Hypomagnesemia as a Predictor of Mortality in Critically Ill Trauma Patients
Hypomagnesemia has been described as one of the most common electrolyte abnormalities of hospitalized patients as well as the most under diagnosed electrolyte deficiency in current medical practice. 1,2 Low serum magnesium concentration has been shown to be a common finding in medical, postoperative, and pediatric ICU patients, and to be associated with higher mortality and poorer outcome in these patients. Rubiez et al have shown a 63% incidence of hypomagnesemia detected on admission of 400 acutely ill medical patients being associated with increased mortality.3 Chernow et al reported hypomagnesemia in 61% of 193 postoperative ICU patients, having a higher mortality than similarly ill normo-magnesemic patients, with severe hypomagnesemia (<1 mEq/L) being clinically important.4 Ryzen et al studied 94 medical ICU admissions, finding a 65% incidence of magnesium deficiency in patients with normal creatinine.5 Broner et al demonstrated a significantly poorer outcome, as measured by either survival or ICU length of stay, in 98 critically ill pediatric patients with either hypermagnesemia (43.3%) or hypocalcemia (17%).6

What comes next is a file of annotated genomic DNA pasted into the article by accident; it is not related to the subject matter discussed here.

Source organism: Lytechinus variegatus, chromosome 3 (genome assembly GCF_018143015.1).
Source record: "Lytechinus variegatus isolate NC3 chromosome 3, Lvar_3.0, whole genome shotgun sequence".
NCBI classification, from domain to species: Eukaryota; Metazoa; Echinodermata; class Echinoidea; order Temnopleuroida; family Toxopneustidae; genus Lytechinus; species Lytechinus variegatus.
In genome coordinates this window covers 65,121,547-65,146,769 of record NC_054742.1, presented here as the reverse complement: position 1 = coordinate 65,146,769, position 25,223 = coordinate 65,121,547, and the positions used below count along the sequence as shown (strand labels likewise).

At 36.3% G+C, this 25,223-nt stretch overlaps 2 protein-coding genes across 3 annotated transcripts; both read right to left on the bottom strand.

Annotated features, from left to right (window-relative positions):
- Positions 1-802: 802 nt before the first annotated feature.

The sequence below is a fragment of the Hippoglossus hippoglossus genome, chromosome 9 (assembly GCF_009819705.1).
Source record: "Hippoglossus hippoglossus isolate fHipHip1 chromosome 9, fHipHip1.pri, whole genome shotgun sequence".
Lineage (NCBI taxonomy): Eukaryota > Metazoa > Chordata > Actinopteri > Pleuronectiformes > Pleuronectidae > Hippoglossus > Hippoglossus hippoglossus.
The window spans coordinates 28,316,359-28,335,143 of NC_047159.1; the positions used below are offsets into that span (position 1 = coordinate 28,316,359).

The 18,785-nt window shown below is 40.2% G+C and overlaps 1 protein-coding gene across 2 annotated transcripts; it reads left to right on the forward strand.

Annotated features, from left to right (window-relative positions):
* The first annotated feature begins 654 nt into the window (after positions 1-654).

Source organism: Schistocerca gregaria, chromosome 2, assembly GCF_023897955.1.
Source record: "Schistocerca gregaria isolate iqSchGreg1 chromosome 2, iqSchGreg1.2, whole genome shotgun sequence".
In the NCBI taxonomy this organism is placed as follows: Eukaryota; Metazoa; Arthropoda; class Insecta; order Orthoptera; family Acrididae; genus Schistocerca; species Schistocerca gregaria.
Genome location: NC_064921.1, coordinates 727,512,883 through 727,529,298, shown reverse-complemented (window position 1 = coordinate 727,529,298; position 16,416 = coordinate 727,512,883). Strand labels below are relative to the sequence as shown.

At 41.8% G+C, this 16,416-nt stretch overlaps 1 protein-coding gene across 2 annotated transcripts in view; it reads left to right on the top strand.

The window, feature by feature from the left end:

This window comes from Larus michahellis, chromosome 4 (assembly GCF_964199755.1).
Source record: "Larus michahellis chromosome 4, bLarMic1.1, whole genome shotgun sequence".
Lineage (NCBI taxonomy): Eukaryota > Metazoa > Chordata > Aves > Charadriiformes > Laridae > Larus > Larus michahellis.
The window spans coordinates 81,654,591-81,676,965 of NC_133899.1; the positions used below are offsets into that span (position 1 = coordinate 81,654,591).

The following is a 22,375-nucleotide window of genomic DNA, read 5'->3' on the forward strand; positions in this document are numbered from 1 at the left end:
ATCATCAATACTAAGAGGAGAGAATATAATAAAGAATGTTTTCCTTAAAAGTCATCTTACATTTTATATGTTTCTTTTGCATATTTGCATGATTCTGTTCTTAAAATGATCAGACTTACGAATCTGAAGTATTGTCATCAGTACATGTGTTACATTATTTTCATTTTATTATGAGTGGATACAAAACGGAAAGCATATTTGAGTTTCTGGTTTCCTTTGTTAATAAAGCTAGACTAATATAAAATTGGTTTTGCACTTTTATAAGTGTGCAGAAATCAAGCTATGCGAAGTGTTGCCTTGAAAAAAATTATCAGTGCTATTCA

KeywordsPhosphorus Magnesium Ischemia Albumin Lactate
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